Tackling Food Insecurity. How China Found A Policy That Works

In developing countries, food insecurity following the outbreak of disease has often been more fatal than the disease itself. Pandemics such as Ebola, Severe Acute Respiratory Syndrome (SARS), and MERS all had negative impacts on food and nutrition security—particularly for vulnerable populations. When China was hit by a SARS outbreak in 2003, its winter wheat harvest was delayed by two weeks, triggering food market panics in the cities of Guangdong and Zhejiang.

The COVID-19 pandemic has much in common with SARS and MERS outbreaks of years past, except for its far greater scale. While prior zoonotic disease outbreaks were limited to a few regions, COVID-19 has raised global concerns about food security. Even as governments across the world scramble to contain the spread of the virus, restrictions on movement, curfews, and mandatory quarantines have all threatened global food supply chains and production.

China—ground zero of the COVID-19 outbreak— might have been expected to fall victim once again to widespread food insecurity and panic. Indeed, during the early days of the pandemic it seemed to be heading that way. That it avoided this fate has lessons for policymakers everywhere.

The food challenges facing China came in three distinct flavors. First, traditional offline sales channels were closed or worked less well during the pandemic. Distribution channels were fractured, resulting in stockpiles of food weighing a combined 2.76m tones, including nearly 22m chickens, 11m ducks and almost 247,000 pigs. Second, measures to stop the spread of the virus hurt the supply of essential inputs into the agricultural system. Across China, farmers were not allowed to go out or gather under any circumstances. Most farm service providers stopped working. Third, much the biggest source of queasiness for Chinese officials, agricultural production cycles faced disruption, with the potential to cause extreme food shortages later on. February and March, when the pandemic was most severe, are the main sowing period for rice and other grains. The production of livestock—which operates on an extremely rigid, inflexible schedule—was completely devastated by social distancing measures and mandatory lockdowns. The drop in poultry production alone was estimated to be almost 1.5m tons in the first quarter.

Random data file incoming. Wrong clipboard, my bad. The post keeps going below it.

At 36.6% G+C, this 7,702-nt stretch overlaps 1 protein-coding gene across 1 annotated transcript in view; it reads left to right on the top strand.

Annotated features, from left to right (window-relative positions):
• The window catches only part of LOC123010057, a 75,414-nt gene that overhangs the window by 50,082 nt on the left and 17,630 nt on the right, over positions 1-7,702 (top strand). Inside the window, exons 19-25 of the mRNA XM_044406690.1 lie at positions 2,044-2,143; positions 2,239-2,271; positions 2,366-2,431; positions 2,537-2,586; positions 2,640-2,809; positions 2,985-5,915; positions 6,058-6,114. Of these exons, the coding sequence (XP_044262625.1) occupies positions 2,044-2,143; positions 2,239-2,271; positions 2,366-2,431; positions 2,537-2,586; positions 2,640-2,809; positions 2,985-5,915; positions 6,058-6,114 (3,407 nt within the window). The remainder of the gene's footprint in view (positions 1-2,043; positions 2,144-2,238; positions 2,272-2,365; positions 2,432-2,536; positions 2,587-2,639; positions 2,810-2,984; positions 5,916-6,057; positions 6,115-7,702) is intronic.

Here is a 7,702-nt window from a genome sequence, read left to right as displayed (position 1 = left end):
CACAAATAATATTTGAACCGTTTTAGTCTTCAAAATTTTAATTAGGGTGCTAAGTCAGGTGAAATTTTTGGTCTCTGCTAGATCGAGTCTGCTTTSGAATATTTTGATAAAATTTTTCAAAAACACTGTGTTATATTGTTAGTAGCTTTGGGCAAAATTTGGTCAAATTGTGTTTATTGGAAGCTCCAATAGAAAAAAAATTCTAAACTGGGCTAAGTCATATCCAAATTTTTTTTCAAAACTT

Seemingly on the brink of widespread food scarcity, Chinese officials intervened with a series of public policies in February that by April had largely banished the specter of food insecurity. Mayors and other local officials were the key drivers of these policies, using the “Food Baskets” Mayor Responsibility Mechanism enacted in the 1980s in response to earlier food shortages. This extremely localized approach allowed Chinese officials to tailor their policy responses to the individual needs of communities and focus their efforts on the most severely impacted provinces, such as Hubei.

The first major hurdle facing officials was to unblock of logistical channels. The Ministry of Transport instituted a notice stating that basic living necessities, including agricultural products, fell within the crucial definition of emergency transportation. These “green channels” allow agricultural suppliers and vendors to bypass COVID-19 security checkpoints using special permits.